Science Fair Project Encyclopedia
- This article is about freeware which is available gratis. For free software as defined by the Free Software Foundation, see Free software.
Freeware is computer software which is made available gratis/free of charge. Typically freeware is proprietary; distributed without source code. It usually carries a license that permits redistribution but may have other restrictions, such as limitations on its commercial use. For example, a license might allow the software to be freely copied, but not sold, or might forbid use by government agencies or armed forces.
The term was coined by Andrew Fluegelman when he wanted to distribute a communications program named PC-Talk that he had created but for which he did not wish to use traditional methods of distribution because of their cost. Previously, he held a trademark on the term "freeware" but this trademark has since been abandoned. He actually distributed PC-Talk via what is now referred to as shareware.
Commercial vendors often release freeware as a loss leader to attract customers to other services or products available for a fee. Others release freeware because other methods of distribution are unlikely to make a profit or because the software is outdated and is no longer worth selling.
There are many variations on the freeware model. Freeware is an umbrella term which includes:
- Adware. Adware is distributed as freeware, but it requires the user to view advertisements to use the software. Many cases of spyware have been adware.
- Donationware. The authors of donationware ask that anyone using their software make a donation to the authors or to some third party such as a charity. Because the donation is optional, donationware may also be freeware or fall into some other category.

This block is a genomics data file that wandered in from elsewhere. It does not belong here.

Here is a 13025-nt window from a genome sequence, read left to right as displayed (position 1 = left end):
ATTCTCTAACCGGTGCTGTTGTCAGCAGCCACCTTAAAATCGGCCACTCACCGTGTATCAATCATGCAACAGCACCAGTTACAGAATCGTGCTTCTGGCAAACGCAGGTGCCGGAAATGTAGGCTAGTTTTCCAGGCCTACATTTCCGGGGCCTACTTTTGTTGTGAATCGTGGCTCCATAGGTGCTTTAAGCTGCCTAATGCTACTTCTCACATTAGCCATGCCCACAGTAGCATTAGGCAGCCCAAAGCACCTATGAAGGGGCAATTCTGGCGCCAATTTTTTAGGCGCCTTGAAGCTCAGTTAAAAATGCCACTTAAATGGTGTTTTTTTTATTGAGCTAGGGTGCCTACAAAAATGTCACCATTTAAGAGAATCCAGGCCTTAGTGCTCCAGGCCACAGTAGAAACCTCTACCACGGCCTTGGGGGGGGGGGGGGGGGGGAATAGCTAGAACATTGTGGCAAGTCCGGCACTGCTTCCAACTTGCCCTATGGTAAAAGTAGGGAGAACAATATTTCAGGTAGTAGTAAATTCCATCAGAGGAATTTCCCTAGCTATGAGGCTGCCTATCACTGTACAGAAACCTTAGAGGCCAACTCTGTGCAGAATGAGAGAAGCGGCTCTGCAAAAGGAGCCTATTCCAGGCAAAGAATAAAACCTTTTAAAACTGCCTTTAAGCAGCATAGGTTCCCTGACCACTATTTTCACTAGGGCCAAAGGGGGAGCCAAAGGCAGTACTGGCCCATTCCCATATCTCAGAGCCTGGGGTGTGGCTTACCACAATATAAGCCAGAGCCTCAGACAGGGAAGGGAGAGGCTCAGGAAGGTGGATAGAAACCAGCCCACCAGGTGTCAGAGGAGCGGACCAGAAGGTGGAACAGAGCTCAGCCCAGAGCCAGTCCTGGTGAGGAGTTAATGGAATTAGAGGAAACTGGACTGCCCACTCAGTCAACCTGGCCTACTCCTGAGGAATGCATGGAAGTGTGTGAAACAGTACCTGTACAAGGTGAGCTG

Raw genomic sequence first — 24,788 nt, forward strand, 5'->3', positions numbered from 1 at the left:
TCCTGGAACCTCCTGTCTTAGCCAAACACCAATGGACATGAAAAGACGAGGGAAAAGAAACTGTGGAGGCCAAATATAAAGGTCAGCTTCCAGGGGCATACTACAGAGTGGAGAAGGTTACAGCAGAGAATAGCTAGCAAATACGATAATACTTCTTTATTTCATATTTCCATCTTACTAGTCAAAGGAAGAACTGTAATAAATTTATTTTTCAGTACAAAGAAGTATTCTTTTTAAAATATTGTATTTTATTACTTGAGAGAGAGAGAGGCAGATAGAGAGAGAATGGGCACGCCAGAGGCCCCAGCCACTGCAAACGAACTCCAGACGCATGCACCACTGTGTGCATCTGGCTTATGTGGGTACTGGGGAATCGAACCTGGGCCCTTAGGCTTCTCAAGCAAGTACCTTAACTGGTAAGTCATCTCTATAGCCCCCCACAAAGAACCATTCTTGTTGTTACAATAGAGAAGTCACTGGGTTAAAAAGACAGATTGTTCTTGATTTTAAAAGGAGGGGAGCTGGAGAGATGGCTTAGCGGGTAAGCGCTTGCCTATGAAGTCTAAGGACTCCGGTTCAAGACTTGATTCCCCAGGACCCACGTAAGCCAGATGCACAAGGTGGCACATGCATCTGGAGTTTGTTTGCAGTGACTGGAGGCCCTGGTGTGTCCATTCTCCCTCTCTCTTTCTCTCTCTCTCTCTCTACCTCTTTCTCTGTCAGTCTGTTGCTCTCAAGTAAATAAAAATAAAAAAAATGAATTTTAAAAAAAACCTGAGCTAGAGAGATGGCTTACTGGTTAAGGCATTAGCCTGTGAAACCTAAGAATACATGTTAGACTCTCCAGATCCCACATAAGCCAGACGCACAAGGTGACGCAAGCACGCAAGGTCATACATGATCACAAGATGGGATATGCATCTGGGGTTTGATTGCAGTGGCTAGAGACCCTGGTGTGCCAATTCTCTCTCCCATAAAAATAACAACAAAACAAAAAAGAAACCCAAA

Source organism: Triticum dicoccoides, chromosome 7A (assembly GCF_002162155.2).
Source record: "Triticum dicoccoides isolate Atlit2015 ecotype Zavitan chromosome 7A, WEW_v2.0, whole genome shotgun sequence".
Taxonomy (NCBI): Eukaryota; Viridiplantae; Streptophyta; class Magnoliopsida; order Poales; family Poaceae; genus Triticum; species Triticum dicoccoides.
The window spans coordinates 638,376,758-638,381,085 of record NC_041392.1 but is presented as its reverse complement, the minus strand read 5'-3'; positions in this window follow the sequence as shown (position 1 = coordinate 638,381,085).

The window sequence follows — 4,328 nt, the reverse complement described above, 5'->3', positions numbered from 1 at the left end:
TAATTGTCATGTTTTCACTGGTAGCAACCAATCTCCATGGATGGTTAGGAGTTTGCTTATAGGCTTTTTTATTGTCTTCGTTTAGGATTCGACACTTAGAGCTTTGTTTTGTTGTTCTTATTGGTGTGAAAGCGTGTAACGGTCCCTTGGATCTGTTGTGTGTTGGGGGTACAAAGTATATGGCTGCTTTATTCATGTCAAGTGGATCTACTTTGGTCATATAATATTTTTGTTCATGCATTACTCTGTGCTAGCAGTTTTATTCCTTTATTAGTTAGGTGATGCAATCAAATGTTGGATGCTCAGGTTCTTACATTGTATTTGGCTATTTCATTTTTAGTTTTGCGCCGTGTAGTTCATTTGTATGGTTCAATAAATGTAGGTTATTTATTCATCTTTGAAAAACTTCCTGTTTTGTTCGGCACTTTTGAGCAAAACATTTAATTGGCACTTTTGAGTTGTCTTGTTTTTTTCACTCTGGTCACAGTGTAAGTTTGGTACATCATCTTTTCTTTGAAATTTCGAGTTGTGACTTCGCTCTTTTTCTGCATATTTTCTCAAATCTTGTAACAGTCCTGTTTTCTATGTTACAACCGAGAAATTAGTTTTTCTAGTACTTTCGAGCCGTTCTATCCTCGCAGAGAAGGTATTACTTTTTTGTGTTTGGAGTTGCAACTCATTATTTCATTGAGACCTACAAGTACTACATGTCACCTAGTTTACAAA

- Public domain software. Software in the public domain has no copyright and therefore may be distributed without charge. Freeware is usually copyrighted and its license may restrict certain activities.
- Abandonware. Abandonware is commercial software that has not been sold for a long time or whose copyright holder is defunct; it has been "abandoned". The licenses of most such software forbid redistribution or require payment, so distributing it violates the author's copyright (even if the author does not or cannot enforce it). "Legal abandonware" is a misnomer for commercial software that has been re-released by the copyright holder as freeware.
- Postcardware. The software is essentially freeware, however the author requests that you send a post card expressing thanks and providing feedback.
- Baitware. Very limited or defective freeware software, released to deceptively attract users and drive them to commercial products.
Developers or distributors occasionally invent neologisms, such as "muffinware", describing the type of donation they'd like to receive in return for the product.
There are other forms of distribution that allow a user to receive the software at no cost, but are generally not considered freeware. These include:
- Free software and open-source software. The word "free" in "free software" refers to freedom, not price; specifically, it refers to software whose license terms permit its use, modification and redistribution, with or without charge. The word "free" in "freeware" refers only to price. The word "gratisware" as a synonym for "freeware" makes this distinction clearer, but is not in common use.
- Crippleware, Shareware. Shareware is distributed similarly to freeware except that it requires payment after some trial period or for more features (the "full version"), in the case of crippleware.
- The History of Shareware by Michael E. Callahan
- GNU's declaration that "freeware" is not the same as "free software"
- Making Sense of Freeware, Open Source, and Shareware
- Andrew Fluegleman: In Memoriam by Kevin Strehlo
- Paul Lutus: CareWare concept
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